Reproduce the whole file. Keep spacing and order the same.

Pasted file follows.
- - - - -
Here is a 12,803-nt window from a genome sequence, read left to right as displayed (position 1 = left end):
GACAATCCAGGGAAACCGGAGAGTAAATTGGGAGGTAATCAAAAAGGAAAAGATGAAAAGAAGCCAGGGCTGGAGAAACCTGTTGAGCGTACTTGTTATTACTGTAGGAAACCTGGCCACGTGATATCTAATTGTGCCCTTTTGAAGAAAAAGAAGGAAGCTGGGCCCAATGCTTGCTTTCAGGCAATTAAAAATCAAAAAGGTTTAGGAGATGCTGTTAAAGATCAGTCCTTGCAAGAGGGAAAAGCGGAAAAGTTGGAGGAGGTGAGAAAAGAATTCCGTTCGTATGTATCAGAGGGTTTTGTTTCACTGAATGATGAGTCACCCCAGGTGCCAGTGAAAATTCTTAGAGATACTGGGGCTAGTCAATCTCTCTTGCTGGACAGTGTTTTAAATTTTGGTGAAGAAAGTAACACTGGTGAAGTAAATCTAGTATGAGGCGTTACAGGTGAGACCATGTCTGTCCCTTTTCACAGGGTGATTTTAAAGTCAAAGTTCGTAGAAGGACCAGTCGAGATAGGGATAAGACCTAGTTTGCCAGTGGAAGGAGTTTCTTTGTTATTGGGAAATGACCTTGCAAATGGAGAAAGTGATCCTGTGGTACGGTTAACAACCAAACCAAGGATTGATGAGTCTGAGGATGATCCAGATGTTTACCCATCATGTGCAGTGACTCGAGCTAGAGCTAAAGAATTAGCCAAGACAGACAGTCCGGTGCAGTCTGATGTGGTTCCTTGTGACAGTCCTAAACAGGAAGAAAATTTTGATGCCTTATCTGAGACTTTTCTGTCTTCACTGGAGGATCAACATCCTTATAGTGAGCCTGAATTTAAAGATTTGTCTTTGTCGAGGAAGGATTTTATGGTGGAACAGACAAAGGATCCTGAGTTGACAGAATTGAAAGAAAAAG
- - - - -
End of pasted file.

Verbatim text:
Here is a 12,803-nt window from a genome sequence, read left to right as displayed (position 1 = left end):
GACAATCCAGGGAAACCGGAGAGTAAATTGGGAGGTAATCAAAAAGGAAAAGATGAAAAGAAGCCAGGGCTGGAGAAACCTGTTGAGCGTACTTGTTATTACTGTAGGAAACCTGGCCACGTGATATCTAATTGTGCCCTTTTGAAGAAAAAGAAGGAAGCTGGGCCCAATGCTTGCTTTCAGGCAATTAAAAATCAAAAAGGTTTAGGAGATGCTGTTAAAGATCAGTCCTTGCAAGAGGGAAAAGCGGAAAAGTTGGAGGAGGTGAGAAAAGAATTCCGTTCGTATGTATCAGAGGGTTTTGTTTCACTGAATGATGAGTCACCCCAGGTGCCAGTGAAAATTCTTAGAGATACTGGGGCTAGTCAATCTCTCTTGCTGGACAGTGTTTTAAATTTTGGTGAAGAAAGTAACACTGGTGAAGTAAATCTAGTATGAGGCGTTACAGGTGAGACCATGTCTGTCCCTTTTCACAGGGTGATTTTAAAGTCAAAGTTCGTAGAAGGACCAGTCGAGATAGGGATAAGACCTAGTTTGCCAGTGGAAGGAGTTTCTTTGTTATTGGGAAATGACCTTGCAAATGGAGAAAGTGATCCTGTGGTACGGTTAACAACCAAACCAAGGATTGATGAGTCTGAGGATGATCCAGATGTTTACCCATCATGTGCAGTGACTCGAGCTAGAGCTAAAGAATTAGCCAAGACAGACAGTCCGGTGCAGTCTGATGTGGTTCCTTGTGACAGTCCTAAACAGGAAGAAAATTTTGATGCCTTATCTGAGACTTTTCTGTCTTCACTGGAGGATCAACATCCTTATAGTGAGCCTGAATTTAAAGATTTGTCTTTGTCGAGGAAGGATTTTATGGTGGAACAGACAAAGGATCCTGAGTTGACAGAATTGAAAGAAAAAG